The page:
Beginning in January 2001, it became legal for pharmacies, health care facilities and certain health care providers in New York State (NYS) to sell or provide syringes (10 maximum) without prescription. Cross-sectional survey data from three research projects recruiting active injection drug users (IDUs) in Harlem and the South Bronx (n=682) were analysed by calendar quarter, from January 2001 through September 2002, to assist in an evaluation of the impact of the program, the Expanded Syringe Access Demonstration Program (ESAP). The outcome variable examined was having used a pharmacy as the source of the last injection syringe. The percent of IDUs who knew that it was legal to buy a syringe from a pharmacy increased over time (25-54%, P<0.001). Pharmacy as the source of the last injection syringe increased to approximately 20%, and syringe exchange programmes (SEPs) remained the most common source (approximately 50%). In a multiple logistic regression analysis, IDUs who knew it was legal were more likely to have purchased their last syringe from a pharmacy (AOR=4.65, CI=2.58-8.36). Pharmacies were more likely to be used by those who were younger (AOR=0.96, CI=0.93-0.99) and those who were White (AOR=2.55, CI=1.30-5.00), and calendar quarter was a significant independent predictor of pharmacy use (AOR=1.22, CI=1.06-1.40). Overall, these data indicate that: (a) knowledge about the option of purchasing syringes from a pharmacy has increased, but enhanced dissemination efforts to IDUs, especially particular sub-groups, are needed; and (b) pharmacies were becoming a supplemental source of syringes for active IDUs (in communities served by SEPs).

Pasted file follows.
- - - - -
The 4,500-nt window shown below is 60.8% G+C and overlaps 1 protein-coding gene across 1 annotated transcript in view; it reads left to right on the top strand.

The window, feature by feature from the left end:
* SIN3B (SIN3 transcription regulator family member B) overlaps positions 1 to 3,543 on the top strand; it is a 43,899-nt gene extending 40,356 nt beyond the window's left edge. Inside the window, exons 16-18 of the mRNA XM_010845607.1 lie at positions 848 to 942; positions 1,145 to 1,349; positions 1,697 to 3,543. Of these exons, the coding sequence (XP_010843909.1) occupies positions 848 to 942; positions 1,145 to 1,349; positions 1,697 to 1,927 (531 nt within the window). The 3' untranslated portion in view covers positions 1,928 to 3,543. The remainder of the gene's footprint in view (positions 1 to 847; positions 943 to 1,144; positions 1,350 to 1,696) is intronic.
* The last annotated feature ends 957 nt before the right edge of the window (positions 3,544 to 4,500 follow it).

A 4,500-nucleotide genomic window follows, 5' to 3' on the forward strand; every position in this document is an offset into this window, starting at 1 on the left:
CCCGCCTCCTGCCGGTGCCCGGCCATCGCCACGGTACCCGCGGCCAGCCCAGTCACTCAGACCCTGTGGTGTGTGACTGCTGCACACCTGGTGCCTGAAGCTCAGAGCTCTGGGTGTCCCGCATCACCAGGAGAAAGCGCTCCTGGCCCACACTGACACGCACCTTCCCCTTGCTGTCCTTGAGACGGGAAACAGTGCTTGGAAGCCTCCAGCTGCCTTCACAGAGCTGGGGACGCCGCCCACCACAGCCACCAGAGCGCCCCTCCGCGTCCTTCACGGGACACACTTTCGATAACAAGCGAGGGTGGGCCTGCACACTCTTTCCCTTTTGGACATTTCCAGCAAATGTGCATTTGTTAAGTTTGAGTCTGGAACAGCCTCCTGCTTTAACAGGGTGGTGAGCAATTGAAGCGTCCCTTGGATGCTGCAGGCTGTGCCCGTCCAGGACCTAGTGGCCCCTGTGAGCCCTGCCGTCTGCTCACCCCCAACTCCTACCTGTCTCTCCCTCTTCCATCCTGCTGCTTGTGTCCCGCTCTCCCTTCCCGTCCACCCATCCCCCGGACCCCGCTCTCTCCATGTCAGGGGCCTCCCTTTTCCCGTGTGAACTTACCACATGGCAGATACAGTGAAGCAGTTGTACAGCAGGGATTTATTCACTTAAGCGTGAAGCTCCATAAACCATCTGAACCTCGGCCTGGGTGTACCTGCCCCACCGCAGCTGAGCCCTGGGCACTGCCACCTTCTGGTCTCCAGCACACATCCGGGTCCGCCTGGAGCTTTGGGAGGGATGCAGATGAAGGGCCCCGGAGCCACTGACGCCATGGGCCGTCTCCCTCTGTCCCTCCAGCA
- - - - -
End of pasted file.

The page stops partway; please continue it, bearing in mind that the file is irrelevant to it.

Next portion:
Impact of expanding syringe access in New York on sources of syringes for injection drug users in Harlem and the Bronx, NYC, USA
International Journal of Drug Policy, 14 (5-6), 373-379. doi: 10.1016/S0955-3959(03)00137-3.